Under this regimen, employers may be cited for retaliation under the recordkeeping standard and, at the same time, employees can file Section 11c retaliation complaints. This may greatly increase the probability of retaliation-based disputes against employers who administer discipline to employees who may violate safety rules.

The electronic reporting rule arrived on the heels of OSHA's final rule on Occupational Injury and Illness Recording and Reporting Requirements, which took effect Jan. 1, 2015. The January 2015 revisions expanded the list of reportable injuries. By way of example, the amputation reporting obligation is triggered when an employee suffers the loss of a small portion of a fingertip, even without bone involvement. In addition, the new rule has shortened reporting times for certain injuries, and it redefines the universe of employers now classified as low-risk.

The "new" OSHA is more aggressive and motivated than ever. The agency seems eager to increase enforcement visibility through policy-making and expanded interpretation of its compliance authority. Now is the time for employers to revisit critical facets of workplace safety and OSH Act compliance. For those who do not, it is likely that frustrating and potentially expensive encounters with OSHA will loom on the horizon.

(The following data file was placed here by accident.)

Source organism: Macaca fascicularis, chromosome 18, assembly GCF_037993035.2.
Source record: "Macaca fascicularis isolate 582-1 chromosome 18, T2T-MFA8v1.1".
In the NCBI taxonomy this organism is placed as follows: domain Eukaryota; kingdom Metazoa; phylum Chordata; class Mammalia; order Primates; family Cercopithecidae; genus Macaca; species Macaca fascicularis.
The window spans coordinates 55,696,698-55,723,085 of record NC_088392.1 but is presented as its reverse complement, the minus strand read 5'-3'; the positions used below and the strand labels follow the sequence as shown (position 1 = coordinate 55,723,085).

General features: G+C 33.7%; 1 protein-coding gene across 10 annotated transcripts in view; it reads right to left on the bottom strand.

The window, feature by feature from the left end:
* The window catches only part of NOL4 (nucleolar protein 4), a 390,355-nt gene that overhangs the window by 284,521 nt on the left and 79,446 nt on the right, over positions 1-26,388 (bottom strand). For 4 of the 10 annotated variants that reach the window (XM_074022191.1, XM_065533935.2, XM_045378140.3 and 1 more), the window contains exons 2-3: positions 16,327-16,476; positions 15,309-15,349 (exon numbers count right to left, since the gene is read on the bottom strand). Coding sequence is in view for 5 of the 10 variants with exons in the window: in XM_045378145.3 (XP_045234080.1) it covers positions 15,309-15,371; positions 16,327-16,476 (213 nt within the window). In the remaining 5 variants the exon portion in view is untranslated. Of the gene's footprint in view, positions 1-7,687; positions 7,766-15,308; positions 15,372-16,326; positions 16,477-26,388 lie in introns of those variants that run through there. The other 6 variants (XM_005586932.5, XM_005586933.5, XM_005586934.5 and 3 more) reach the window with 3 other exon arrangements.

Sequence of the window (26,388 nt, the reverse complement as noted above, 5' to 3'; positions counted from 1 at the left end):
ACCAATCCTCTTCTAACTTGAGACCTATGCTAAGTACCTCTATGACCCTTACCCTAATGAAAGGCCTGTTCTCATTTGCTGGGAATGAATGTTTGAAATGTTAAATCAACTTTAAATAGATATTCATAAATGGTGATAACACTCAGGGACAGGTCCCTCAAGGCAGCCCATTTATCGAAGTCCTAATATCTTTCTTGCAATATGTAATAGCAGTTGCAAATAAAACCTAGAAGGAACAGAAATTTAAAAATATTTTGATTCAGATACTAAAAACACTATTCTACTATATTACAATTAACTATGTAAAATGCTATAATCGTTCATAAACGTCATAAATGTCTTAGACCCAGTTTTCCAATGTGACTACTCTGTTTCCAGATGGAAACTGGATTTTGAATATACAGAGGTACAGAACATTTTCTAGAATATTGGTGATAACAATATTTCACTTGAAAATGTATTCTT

The content of this article is intended to provide a general guide to the subject matter. Specialist advice should be sought about your specific circumstances.

To print this article, all you need is to be registered on Mondaq.com.

Click to Login as an existing user or Register so you can print this article.

Authors
 
In association with
Related Topics
 
Related Articles
 
Related Video
Up-coming Events Search
Tools
Print
Font Size:
Translation
Channels
Mondaq on Twitter
 
Register for Access and our Free Biweekly Alert for
This service is completely free. Access 250,000 archived articles from 100+ countries and get a personalised email twice a week covering developments (and yes, our lawyers like to think you’ve read our Disclaimer).
 
Email Address
Company Name
Password
Confirm Password
Position
Mondaq Topics -- Select your Interests
 Accounting
 Anti-trust
 Commercial
 Compliance
 Consumer
 Criminal
 Employment
 Energy
 Environment
 Family
 Finance
 Government
 Healthcare
 Immigration
 Insolvency
 Insurance
 International
 IP
 Law Performance
 Law Practice
 Litigation
 Media & IT
 Privacy
 Real Estate
 Strategy
 Tax
 Technology
 Transport
 Wealth Mgt
Regions
Africa
Asia
Asia Pacific
Australasia
Canada
Caribbean
Europe
European Union
Latin America
Middle East